* We are in the final stages of renovating our building for final inspection, the old Blair Family Grocery Store, which sustained the damage of 15+ feet of water;
* We are growing and selling nearly $1500 per week of sprouts and microgreens to local restaurants and projecting $3000 per week by January, getting us closer to financial sustainability;
* We are providing meaningful and educational employment opportunities on the OSBG farm to 10 local youth, who work with us after-school and on weekends;
* We recently received notice that our grant proposal to the National Institute of Food and Agriculture, USDA was approved providing us with support “Toward a Viable and Sustainable Community Food Economy”;
* We will be participating in and hosting many elements of the 2010 Community Food Security Coalition’s conference in New Orleans this weekend;
* We hare begun our 2010-2011 school year with 5 full-time students, and anticipate 15 by Thanksgiving;
* and we are very proud to have won the national online vote for the FRESH 1% grant thanks to all of our supporters who helped spread the word about the contest, and the movie.

As we continue to push forward in our struggle for economic justice, food justice and educational justice for our community, we continue to need support in many ways. Make a donation by credit card on our blog at Donations of equipment and materials for both the farming and educational aspects of our work are always welcomed and appreciated too. We could always use more shovels, pitchforks and wheelbarrows. Classroom supplies like notebooks, computers, printers, books and other resources that our students can take advantage of to learn and grow are wonderful. Dedicated interns and volunteers are always welcomed. Services like printing, website development, etc. could be helpful. Vehicles that aren’t in constant need of repair would be great….but anyways, we could go on and on. When you are building something like we are, there is always more things you could use, and more work to do. Without all of the support we have received so far from those that believe in our work, we would never have made as much progress as we have.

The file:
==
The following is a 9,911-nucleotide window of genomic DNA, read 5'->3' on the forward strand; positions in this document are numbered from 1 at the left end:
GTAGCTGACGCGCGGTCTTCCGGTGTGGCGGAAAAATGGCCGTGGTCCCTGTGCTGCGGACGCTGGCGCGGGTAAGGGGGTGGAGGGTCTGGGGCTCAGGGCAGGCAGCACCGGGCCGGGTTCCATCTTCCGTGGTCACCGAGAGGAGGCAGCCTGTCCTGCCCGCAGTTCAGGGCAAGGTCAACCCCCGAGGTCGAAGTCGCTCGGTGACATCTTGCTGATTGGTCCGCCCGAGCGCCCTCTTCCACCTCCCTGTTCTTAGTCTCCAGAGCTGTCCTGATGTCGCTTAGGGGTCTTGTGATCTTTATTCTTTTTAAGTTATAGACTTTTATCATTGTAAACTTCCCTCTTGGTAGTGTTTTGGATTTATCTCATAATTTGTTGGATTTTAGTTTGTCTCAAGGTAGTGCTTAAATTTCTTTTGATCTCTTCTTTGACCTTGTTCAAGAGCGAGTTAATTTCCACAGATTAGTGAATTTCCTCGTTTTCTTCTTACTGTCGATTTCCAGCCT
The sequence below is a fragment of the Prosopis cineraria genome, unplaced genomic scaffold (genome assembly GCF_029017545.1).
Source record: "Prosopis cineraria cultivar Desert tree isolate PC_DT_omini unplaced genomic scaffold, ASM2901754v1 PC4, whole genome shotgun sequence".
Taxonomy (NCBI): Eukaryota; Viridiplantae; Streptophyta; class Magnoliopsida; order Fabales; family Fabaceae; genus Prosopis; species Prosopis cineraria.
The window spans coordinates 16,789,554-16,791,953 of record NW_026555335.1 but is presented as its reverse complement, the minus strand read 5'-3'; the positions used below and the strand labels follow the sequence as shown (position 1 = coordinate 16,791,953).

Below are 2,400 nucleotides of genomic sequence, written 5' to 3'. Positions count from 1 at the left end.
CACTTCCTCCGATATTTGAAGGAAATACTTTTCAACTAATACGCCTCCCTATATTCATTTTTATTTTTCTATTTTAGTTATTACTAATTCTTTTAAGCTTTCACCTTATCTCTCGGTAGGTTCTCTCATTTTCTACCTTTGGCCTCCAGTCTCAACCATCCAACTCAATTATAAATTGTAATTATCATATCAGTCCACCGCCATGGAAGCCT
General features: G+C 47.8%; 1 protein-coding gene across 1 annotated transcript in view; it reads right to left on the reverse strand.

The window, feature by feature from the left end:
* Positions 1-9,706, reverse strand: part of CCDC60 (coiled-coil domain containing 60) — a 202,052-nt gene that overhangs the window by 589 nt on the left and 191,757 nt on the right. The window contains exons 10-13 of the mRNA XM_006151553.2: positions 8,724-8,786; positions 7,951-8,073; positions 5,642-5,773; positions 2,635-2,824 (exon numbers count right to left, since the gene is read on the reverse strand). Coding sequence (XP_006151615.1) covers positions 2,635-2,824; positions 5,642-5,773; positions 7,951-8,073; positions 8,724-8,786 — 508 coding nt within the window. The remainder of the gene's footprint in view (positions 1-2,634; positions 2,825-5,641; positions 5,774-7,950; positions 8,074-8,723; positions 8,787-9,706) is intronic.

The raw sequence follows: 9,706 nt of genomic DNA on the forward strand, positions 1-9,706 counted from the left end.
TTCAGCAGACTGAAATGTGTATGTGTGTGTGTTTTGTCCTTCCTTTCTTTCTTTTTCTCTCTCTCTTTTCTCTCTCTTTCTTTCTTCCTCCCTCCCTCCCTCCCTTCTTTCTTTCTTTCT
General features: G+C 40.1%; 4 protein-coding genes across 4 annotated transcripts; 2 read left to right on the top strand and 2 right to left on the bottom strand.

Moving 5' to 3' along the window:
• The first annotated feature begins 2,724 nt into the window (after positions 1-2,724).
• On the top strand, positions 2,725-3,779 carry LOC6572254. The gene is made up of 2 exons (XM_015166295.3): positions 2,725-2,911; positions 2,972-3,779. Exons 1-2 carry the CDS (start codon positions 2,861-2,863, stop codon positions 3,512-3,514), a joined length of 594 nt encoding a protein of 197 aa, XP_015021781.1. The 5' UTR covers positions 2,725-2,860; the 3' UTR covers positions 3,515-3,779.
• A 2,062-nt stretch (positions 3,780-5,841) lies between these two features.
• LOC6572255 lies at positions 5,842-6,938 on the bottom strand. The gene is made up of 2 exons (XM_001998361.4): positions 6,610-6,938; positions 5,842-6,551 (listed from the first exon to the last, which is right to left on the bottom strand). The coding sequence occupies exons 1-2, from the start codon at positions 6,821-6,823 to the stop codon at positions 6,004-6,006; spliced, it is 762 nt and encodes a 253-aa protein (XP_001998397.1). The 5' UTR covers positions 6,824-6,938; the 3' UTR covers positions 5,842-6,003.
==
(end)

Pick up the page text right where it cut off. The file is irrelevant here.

What we really need are mass-based political movements calling citizens of this nation to uphold democracy and basic human rights for everyone to be educated and have enough good food to eat, and to work on behalf of ending subordination and domination in all its forms – to work for justice, transforming our educational and food systems. In Will Allen’s Good Food Manifesto for America, he challenged us all to “demand [and take] action… [so that collectively], we can move along a continuum to make sure that all of citizens have access to the same fresh, safe, affordable good food regardless of their cultural, social or economic situation.” Our School at Blair Grocery will continue to take up that challenge in the Lower 9th Ward of New Orleans and beyond.


Posted on September 23, 2010 - by

Is retiring Ronald a waste of time?

Is retiring Ronald a waste of time?
from Ana Joanes, Director FRESH

Quick answer: Absolutely Not!

There’s lots of reason why we think retiring the clown is a worthwhile efforts.  But perhaps the best reason is that retiring Ronald is fighting McDonald’s, and fighting McDonald’s is fighting an unsustainable food system.  And you’re right, retiring Ronald is not the same as requiring McDonald’s to have its “happy meals” meet basic nutritional standards, or, imagine!, sourcing locally and sustainably.  But doing so would signal that our culture has finally come to realize the threat industrial food poses to our health, our environment, our community.  Most importantly for us at FRESH, our “Retire the Clown” campaign will turn many of us into activists.

Our campaigns (from Genetically Modified Salmon to pesticides on our strawberries) are chosen for the importance of the issues they raise and for their potential in affecting change. But they are also chosen as means to mobilize more and more people. Our goal is to play a part in raising awareness and motivate action until our small but vibrant movement can reach a tipping point.  Many of you (over 10,000!) got their blood boiling when we shared that the FDA was about to approve GE salmon.  Your signatures and comments contributed to shake up the FDA’s complacency!  Perhaps just as meaningfully, it contributed to more people becoming cognizant of the threat posed by GMOs, and, as a result, changing their purchasing decisions.  Similarly, our “Retire the Clown” campaign could contribute to changing McDonald’s MO while getting many more of us involved.  Our involvement will ripple through our communities, bringing always more and new people into the movement.